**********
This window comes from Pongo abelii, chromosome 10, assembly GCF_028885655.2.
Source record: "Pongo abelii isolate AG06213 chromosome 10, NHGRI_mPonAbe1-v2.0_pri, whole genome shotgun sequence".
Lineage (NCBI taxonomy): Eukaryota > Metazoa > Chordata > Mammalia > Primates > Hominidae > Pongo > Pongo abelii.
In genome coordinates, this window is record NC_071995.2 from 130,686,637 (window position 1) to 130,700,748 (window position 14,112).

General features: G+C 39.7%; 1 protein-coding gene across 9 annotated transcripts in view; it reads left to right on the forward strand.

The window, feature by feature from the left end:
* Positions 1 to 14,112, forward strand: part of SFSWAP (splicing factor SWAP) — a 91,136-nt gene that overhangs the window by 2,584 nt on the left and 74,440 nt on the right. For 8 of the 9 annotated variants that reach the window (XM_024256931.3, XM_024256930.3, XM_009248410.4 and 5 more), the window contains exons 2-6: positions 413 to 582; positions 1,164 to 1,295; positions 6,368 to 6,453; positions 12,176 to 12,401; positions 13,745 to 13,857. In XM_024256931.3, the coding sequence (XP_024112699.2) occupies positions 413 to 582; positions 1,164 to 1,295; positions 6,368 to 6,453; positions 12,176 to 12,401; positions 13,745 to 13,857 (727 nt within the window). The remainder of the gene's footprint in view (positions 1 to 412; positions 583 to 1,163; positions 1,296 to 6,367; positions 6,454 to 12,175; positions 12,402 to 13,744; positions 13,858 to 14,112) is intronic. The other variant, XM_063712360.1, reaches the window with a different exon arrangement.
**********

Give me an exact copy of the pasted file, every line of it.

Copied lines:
This window comes from Pongo abelii, chromosome 10, assembly GCF_028885655.2.
Source record: "Pongo abelii isolate AG06213 chromosome 10, NHGRI_mPonAbe1-v2.0_pri, whole genome shotgun sequence".
Lineage (NCBI taxonomy): Eukaryota > Metazoa > Chordata > Mammalia > Primates > Hominidae > Pongo > Pongo abelii.
In genome coordinates, this window is record NC_071995.2 from 130,686,637 (window position 1) to 130,700,748 (window position 14,112).

General features: G+C 39.7%; 1 protein-coding gene across 9 annotated transcripts in view; it reads left to right on the forward strand.

The window, feature by feature from the left end:
* Positions 1 to 14,112, forward strand: part of SFSWAP (splicing factor SWAP) — a 91,136-nt gene that overhangs the window by 2,584 nt on the left and 74,440 nt on the right. For 8 of the 9 annotated variants that reach the window (XM_024256931.3, XM_024256930.3, XM_009248410.4 and 5 more), the window contains exons 2-6: positions 413 to 582; positions 1,164 to 1,295; positions 6,368 to 6,453; positions 12,176 to 12,401; positions 13,745 to 13,857. In XM_024256931.3, the coding sequence (XP_024112699.2) occupies positions 413 to 582; positions 1,164 to 1,295; positions 6,368 to 6,453; positions 12,176 to 12,401; positions 13,745 to 13,857 (727 nt within the window). The remainder of the gene's footprint in view (positions 1 to 412; positions 583 to 1,163; positions 1,296 to 6,367; positions 6,454 to 12,175; positions 12,402 to 13,744; positions 13,858 to 14,112) is intronic. The other variant, XM_063712360.1, reaches the window with a different exon arrangement.